The 5 Key Questions to Find Meaningful Work
After 20 years as a career coach, here's what I think you should ask yourself
This past month marked my 20th anniversary as a career coach. Over the years, I’ve seen many changes in the workplace: the growth of the gig economy, an increasingly diverse workforce, and a greater interest in semi-retirement jobs, to name a few. But the one thing that hasn’t changed is people’s interest in finding meaningful work. In both good times and bad, ask someone what matters most in a job (especially someone 50+) and meaning looms large.
So, in honor of my milestone anniversary, I want to share five coaching questions for people eager to find more meaningful work. I hope you find them thought provoking and that they'll encourage you to discuss them with family and friends:
1. Which five words best describe you?
Years ago, as part of the college application process, my daughter’s guidance counselor asked us to describe her using just five words. Initially, it seemed like an easy and fun exercise. But my husband and I quickly learned how difficult it is to come up with the perfect mix of five adjectives as we debated for nearly two hours before reaching consensus.
Describing yourself this way is trickier than you’d think. But it's a powerful exercise that will help you gain greater clarity about your core values, strengths and gifts.
That’s important, because understanding who you are and what you value is the critical first step in finding meaningful work. You need to look inward before seeking solutions outside yourself. (And as a bonus, this will help you respond with confidence when asked that dreaded, “So tell me about yourself” question in a job interview.)
2. What can’t you stop yourself from doing?
We all have behaviors — both quirky and valuable — that we can’t stop ourselves from doing. For example, a client recently told me she can’t stop herself from mentally restyling people she sees walking down the street. “I don’t do it in a judgmental way,” she explained. “But I can’t help musing about how a different pair of shoes or a shorter hair cut might improve their appearance. I just do it automatically — and it’s fun.”
Does this mean that my client should become a personal stylist? Not necessarily. A career shift involves a multitude of factors, and shouldn’t be based on any single factor. But understanding your natural talents is an important piece of data that always proves useful when evaluating opportunities.
These days, when workers are increasingly expected to handle a wide variety of responsibilities and continually learn new things, it’s keenly important to seek out situations that play to your natural strengths and interests. That way, you’ll still have plenty of energy left over for the more challenging tasks of the job.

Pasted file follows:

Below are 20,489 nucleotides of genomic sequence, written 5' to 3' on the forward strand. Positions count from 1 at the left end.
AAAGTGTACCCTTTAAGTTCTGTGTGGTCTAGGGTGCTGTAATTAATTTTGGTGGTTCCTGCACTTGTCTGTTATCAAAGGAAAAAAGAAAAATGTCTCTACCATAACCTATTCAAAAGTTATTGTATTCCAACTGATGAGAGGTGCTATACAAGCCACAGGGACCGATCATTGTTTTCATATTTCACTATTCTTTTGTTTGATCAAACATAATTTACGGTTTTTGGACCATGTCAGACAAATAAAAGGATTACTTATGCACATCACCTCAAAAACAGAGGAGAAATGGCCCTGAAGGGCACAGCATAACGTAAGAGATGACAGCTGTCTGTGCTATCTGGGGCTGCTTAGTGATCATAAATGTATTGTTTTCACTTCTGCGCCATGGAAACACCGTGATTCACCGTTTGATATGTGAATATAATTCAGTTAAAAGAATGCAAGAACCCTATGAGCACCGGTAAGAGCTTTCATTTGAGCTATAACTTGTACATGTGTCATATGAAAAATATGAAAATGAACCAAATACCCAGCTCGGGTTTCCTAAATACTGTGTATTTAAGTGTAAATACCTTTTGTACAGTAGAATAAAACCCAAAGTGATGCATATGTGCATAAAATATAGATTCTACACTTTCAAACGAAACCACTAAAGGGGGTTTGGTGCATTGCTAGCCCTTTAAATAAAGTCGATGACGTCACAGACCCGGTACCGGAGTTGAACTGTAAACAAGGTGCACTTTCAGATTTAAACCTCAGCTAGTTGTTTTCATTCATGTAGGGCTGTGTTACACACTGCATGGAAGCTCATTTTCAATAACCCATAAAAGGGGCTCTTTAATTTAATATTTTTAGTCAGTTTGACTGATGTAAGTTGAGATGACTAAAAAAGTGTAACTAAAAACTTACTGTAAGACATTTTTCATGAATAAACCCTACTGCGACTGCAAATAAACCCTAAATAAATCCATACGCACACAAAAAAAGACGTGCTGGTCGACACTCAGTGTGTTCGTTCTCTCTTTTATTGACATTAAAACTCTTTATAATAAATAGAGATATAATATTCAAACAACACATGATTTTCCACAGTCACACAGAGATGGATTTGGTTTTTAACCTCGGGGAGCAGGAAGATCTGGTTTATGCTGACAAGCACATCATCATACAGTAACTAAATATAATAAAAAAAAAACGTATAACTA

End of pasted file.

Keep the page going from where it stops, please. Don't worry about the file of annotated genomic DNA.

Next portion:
3. What would you do if you knew you couldn't fail?
Career change, by its nature, is scary. As a result, we often avoid pursuing the type of work we really want to do and instead choose the safe path, even if it’s far less satisfying.
That’s why I love this question. It gives you, at least temporarily, permission to suspend your fears and acknowledge your dreams. And when you do, an interesting thing (sometimes) happens: you focus less on failure and more on alternative ways to achieve your goals.
I once asked this question of a client who was an attorney at a powerful law firm. She desperately wanted a better life balance, but was reluctant to give up the perks and status associated with her profession. When I asked her what she’d really like to do, she somewhat sheepishly admitted that she wished she could figure out a way to make a living in real estate, even if people might “think less of her.” Eventually, she worked up her courage and studied for her real estate license. Today, she's one of the most successful — and happiest — Realtors in our town.
4. What’s one small thing you can do today to move yourself forward?
Changing careers takes work, determination and persistence. There are hundreds of decisions small and large that need to be made. It can feel like an overwhelming process that often results in “analysis paralysis” and stagnation.
But it doesn’t have to be that way.
Even when you’re not fully certain about what’s next, there are always steps you can take to move forward. For example, if you are thinking about shifting into a new field, you can take a relevant class, read an industry e-newsletter or connect with someone over an informational interview.
What most people don’t realize is that passion rarely happens in a vacuum. It builds from action. The truth is, you can't really know how you feel about an activity until you actually do it.
So even if you can’t yet apply for a job in a different field, figure out a way to take small and consistent steps forward. And if you can’t commit to doing at least one small thing, take that as a warning sign that you haven’t yet found the right direction.
5. If you knew you only had five years left to live, what would you do differently?
While few of us relish thinking about death, this question forces you to zero in on what’s most important in your life: your values, priorities and the legacy you wish to leave.
Not surprisingly, career development books are full of questions similar to this (e.g. “What do you want your obituary to say?” or “What would you do if you had just six months left to live?”). But I prefer this particular question because five years is a long-enough time frame to think beyond the bucket list trips and "time spent with family” that most people say they’d choose if given just a few months to live.
Yes, the question is macabre. But the good news is you’re still very much alive. So use this exercise as motivation to make the changes you need in order to create a more meaningful life today. And hopefully for many, many more years to come.